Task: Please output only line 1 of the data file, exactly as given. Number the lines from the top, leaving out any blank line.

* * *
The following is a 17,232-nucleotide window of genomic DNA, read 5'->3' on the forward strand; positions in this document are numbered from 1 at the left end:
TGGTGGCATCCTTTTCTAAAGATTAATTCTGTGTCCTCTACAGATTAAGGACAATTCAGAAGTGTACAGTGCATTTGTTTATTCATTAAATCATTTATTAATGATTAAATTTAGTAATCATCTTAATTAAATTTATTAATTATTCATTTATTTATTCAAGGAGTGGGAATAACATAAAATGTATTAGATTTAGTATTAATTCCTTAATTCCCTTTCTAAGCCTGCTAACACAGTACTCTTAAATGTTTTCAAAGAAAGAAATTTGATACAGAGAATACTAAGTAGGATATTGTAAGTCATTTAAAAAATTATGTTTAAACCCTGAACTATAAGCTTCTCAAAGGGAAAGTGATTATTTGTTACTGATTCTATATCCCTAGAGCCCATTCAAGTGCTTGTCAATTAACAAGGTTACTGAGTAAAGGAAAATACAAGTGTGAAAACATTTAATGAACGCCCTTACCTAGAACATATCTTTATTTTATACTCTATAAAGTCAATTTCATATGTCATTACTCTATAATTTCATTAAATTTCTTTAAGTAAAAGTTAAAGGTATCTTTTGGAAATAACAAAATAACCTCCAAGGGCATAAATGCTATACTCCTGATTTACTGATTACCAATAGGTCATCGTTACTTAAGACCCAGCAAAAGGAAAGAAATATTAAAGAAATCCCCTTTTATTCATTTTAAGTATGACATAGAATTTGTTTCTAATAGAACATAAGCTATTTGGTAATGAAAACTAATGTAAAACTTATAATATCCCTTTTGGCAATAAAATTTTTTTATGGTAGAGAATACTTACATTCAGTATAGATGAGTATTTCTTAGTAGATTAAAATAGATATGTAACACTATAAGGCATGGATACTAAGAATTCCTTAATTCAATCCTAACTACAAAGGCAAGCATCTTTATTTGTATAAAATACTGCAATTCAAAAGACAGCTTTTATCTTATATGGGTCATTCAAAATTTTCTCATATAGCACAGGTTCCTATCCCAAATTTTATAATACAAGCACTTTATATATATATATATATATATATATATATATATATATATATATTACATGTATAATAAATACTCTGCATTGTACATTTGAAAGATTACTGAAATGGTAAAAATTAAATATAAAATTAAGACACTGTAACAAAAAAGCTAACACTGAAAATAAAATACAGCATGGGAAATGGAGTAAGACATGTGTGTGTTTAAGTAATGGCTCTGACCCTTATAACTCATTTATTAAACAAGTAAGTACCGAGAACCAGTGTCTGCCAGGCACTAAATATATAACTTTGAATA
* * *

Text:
The following is a 17,232-nucleotide window of genomic DNA, read 5'->3' on the forward strand; positions in this document are numbered from 1 at the left end: